The Sideling Hill Tunnel's original plans date back to the year 1881, when surveying for the South Pennsylvania Railroad began. Construction began that year, with the plans for nine brand-new tunnels, most of which were drilled by 1885.[2][3][4] The Sideling Hill Tunnel was built before December 1884 by John O'Brien, an engineer from Rhinebeck, New York.[5] On July 6, 1885, a blast occurred at the end of the Sideling Hill Tunnel. The blast, which was caused by dynamite, claimed the lives of three people, including O'Brien. Several other people were injured in the blast.[6] Just sixteen days later, another blast occurred in the tunnel, taking the lives of a Hungarian worker, along with two African-Americans, two Italians, and one Irishman. The bodies were so cut by the rocks during the blast, that the people were almost unidentifiable.[7] Unfortunately William H. Vanderbilt, who had started the plans for the railroad, noticed that expenses began to inflate, and he began to look for a second way to work things out. The construction was abandoned and never finished. In 1938, the Pennsylvania Turnpike Commission took over the entire grade of the abandoned railway.[2][3][4]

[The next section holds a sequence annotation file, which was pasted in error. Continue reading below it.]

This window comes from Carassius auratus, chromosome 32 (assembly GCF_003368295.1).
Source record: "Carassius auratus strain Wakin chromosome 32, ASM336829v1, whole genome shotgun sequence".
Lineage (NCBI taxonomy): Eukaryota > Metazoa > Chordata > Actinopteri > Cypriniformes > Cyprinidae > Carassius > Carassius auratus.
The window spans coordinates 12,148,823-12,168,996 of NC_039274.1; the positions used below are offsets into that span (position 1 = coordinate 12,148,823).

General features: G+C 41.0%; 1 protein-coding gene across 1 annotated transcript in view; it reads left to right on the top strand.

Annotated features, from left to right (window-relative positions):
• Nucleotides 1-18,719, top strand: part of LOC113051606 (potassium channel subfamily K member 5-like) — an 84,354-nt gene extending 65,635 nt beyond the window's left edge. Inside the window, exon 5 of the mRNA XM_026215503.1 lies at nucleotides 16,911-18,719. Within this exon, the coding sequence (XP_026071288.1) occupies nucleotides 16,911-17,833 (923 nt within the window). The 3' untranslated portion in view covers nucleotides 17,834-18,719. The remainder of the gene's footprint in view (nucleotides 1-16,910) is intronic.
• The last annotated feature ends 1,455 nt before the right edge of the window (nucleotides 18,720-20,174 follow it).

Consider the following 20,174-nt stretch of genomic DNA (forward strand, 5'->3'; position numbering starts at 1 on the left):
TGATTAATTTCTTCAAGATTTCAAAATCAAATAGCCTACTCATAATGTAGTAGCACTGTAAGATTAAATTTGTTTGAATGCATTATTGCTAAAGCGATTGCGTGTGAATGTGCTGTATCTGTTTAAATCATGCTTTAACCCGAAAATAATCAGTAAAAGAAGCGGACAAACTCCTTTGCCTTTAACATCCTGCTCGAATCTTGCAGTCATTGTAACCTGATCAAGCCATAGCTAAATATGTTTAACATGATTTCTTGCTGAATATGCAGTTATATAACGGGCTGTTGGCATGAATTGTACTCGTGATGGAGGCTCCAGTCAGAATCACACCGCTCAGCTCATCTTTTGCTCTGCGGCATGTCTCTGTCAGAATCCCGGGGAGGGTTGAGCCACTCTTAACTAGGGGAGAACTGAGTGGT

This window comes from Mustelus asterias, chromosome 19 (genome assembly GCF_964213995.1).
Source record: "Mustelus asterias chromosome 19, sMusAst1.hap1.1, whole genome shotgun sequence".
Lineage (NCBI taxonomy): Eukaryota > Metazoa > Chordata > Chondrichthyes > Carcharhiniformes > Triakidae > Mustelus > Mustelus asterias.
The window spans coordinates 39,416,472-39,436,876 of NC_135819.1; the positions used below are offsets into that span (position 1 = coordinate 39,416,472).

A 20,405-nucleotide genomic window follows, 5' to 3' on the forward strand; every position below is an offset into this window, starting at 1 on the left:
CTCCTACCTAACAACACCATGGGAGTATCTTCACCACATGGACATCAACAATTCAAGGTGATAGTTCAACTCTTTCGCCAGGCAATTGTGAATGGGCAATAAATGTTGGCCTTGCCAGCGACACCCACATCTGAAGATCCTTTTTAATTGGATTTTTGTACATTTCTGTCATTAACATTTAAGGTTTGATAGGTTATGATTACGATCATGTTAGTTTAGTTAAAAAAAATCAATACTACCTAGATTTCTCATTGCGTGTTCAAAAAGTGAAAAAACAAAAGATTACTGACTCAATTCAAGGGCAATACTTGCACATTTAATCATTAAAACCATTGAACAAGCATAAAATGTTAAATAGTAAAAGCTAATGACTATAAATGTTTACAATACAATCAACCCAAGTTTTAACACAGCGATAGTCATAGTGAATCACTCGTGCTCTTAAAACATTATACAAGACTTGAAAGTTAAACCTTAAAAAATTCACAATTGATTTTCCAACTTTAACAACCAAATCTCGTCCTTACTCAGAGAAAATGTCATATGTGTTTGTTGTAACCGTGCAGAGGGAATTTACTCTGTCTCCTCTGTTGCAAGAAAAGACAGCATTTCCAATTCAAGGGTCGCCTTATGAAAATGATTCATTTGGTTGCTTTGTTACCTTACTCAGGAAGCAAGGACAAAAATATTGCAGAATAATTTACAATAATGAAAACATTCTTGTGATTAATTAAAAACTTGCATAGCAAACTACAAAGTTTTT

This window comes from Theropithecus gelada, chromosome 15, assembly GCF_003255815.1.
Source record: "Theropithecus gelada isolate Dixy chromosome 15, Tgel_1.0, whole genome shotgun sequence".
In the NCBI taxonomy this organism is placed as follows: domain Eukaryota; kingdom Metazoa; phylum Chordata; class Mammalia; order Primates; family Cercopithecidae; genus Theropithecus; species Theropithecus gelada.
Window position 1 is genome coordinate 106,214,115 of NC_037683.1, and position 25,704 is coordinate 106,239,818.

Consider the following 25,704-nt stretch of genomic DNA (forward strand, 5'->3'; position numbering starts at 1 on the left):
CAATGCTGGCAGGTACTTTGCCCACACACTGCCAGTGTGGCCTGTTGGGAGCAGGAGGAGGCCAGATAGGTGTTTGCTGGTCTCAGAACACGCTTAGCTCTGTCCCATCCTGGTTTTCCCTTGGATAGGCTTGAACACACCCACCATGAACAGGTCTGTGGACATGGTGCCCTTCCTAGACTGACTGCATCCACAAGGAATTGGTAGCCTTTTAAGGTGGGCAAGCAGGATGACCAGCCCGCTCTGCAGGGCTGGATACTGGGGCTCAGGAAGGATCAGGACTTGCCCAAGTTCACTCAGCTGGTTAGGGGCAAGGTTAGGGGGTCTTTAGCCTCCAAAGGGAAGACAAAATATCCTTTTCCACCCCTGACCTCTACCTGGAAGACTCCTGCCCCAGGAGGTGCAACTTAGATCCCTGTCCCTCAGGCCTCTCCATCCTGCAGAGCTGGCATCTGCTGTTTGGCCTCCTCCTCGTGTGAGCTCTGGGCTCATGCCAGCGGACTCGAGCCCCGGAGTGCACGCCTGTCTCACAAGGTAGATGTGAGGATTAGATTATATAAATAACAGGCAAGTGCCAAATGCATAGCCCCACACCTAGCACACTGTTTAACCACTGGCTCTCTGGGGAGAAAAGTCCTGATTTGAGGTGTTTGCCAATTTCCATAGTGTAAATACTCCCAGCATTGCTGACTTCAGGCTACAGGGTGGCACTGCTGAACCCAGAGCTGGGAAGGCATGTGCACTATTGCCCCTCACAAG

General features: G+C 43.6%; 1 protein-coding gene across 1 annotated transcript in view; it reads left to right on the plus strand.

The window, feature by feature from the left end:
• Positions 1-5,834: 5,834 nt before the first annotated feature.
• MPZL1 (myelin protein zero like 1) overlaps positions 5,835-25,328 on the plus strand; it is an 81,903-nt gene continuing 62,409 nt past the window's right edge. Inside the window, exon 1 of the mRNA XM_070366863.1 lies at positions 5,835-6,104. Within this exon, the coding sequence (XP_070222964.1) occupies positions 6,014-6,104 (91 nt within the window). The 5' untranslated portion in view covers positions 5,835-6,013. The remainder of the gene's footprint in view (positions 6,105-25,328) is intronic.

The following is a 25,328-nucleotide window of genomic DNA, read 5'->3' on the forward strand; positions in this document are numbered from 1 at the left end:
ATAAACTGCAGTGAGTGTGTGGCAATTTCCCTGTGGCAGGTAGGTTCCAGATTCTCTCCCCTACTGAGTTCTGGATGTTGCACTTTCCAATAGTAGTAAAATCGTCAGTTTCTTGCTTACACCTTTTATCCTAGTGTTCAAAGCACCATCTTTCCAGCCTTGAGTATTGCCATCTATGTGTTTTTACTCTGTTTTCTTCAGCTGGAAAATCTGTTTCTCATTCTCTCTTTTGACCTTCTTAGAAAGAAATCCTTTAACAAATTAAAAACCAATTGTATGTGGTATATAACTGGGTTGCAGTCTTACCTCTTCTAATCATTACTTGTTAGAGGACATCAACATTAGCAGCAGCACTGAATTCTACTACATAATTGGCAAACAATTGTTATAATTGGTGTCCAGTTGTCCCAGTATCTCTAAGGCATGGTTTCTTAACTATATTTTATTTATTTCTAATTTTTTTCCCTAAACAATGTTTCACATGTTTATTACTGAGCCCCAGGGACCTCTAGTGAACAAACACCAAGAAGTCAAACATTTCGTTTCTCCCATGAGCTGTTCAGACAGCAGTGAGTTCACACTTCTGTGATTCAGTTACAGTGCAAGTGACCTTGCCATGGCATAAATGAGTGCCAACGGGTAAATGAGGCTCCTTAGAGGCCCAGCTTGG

The Pennsylvania Turnpike Commission started construction on a new toll highway from Carlisle, Pennsylvania to Irwin, Pennsylvania in 1938. When the Pennsylvania Turnpike opened on October 25, 1940, the Sideling Hill Tunnel was one of the seven original tunnels along the highway, six of which were built from the old railroad tunnels from the 1880s. The Allegheny Mountain Tunnel was constructed from scratch rather than from the tunnels because of structural concerns.[2][3][4]

The eastern portal of the Sideling Hill Tunnel in 2009

Beginning in 1951, the eastbound traffic at the Laurel Hill Tunnel would back up during the summer weekends. By 1958, the Laurel Hill experienced congestion anytime from June to November. Because of the long bottlenecks, the Commission started looking into ways to remove the congestion. There were studies that began in the mid-1950s to decide on what to do with the tunnels. The studies looked into the major tunnels, the Laurel Hill and Allegheny Mountain, and the possibility of adding a second tube, or "twinning", to them.